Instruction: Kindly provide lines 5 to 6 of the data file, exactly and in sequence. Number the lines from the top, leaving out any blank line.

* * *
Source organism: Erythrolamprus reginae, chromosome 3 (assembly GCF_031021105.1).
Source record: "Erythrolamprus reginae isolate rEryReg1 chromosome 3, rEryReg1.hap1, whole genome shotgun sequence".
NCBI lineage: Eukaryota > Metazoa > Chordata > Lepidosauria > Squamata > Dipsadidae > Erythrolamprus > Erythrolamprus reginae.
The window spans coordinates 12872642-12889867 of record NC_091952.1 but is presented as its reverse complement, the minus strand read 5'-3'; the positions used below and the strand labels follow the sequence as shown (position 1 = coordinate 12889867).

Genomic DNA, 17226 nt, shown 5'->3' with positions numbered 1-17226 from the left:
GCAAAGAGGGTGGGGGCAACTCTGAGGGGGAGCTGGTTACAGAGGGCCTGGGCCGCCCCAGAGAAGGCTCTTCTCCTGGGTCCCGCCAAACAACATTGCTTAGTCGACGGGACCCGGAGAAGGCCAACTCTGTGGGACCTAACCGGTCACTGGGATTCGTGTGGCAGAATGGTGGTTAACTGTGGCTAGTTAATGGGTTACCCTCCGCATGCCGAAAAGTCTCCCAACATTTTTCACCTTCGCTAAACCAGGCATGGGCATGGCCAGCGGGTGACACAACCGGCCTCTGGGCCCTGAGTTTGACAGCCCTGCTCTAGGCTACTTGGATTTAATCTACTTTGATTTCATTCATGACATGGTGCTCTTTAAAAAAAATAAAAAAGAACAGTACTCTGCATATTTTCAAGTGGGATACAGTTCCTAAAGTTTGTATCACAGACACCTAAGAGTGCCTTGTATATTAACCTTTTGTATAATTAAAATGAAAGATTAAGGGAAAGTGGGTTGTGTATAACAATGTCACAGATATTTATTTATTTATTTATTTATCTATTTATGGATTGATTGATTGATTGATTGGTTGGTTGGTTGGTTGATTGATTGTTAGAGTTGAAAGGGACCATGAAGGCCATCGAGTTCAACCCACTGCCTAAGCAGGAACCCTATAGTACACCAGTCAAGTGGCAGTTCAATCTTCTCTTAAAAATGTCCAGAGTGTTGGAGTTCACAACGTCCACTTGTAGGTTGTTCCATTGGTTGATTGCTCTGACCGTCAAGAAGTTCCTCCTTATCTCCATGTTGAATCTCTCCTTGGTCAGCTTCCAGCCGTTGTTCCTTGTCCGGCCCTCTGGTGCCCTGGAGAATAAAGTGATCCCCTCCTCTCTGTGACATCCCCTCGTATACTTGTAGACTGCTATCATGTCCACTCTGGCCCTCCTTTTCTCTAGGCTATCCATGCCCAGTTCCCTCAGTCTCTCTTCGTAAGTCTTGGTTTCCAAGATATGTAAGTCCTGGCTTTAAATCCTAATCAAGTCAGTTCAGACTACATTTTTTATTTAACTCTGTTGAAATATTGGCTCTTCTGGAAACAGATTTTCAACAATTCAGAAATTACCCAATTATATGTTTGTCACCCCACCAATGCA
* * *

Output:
Genomic DNA, 17226 nt, shown 5'->3' with positions numbered 1-17226 from the left:
GCAAAGAGGGTGGGGGCAACTCTGAGGGGGAGCTGGTTACAGAGGGCCTGGGCCGCCCCAGAGAAGGCTCTTCTCCTGGGTCCCGCCAAACAACATTGCTTAGTCGACGGGACCCGGAGAAGGCCAACTCTGTGGGACCTAACCGGTCACTGGGATTCGTGTGGCAGAATGGTGGTTAACTGTGGCTAGTTAATGGGTTACCCTCCGCATGCCGAAAAGTCTCCCAACATTTTTCACCTTCGCTAAACCAGGCATGGGCATGGCCAGCGGGTGACACAACCGGCCTCTGGGCCCTGAGTTTGACAGCCCTGCTCTAGGCTACTTGGATTTAATCTACTTTGATTTCATTCATGACATGGTGCTCTTTAAAAAAAATAAAAAAGAACAGTACTCTGCATATTTTCAAGTGGGATACAGTTCCTAAAGTTTGTATCACAGACACCTAAGAGTGCCTTGTATATTAACCTTTTGTATAATTAAAATGAAAGATTAAGGGAAAGTGGGTTGTGTATAACAATGTCACAGATATTTATTTATTTATTTATTTATCTATTTATGGATTGATTGATTGATTGATTGGTTGGTTGGTTGGTTGATTGATTGTTAGAGTTGAAAGGGACCATGAAGGCCATCGAGTTCAACCCACTGCCTAAGCAGGAACCCTATAGTACACCAGTCAAGTGGCAGTTCAATCTTCTCTTAAAAATGTCCAGAGTGTTGGAGTTCACAACGTCCACTTGTAGGTTGTTCCATTGGTTGATTGCTCTGACCGTCAAGAAGTTCCTCCTTATCTCCATGTTGAATCTCTCCTTGGTCAGCTTCCAGCCGTTGTTCCTTGTCCGGCCCTCTGGTGCCCTGGAGAATAAAGTGATCCCCTCCTCTCTGTGACATCCCCTCGTATACTTGTAGACTGCTATCATGTCCACTCTGGCCCTCCTTTTCTCTAGGCTATCCATGCCCAGTTCCCTCAGTCTCTCTTCGTAAGTCTTGGTTTCCAAGATATGTAAGTCCTGGCTTTAAATCCTAATCAAGTCAGTTCAGACTACATTTTTTATTTAACTCTGTTGAAATATTGGCTCTTCTGGAAACAGATTTTCAACAATTCAGAAATTACCCAATTATATGTTTGTCACCCCACCAATGCA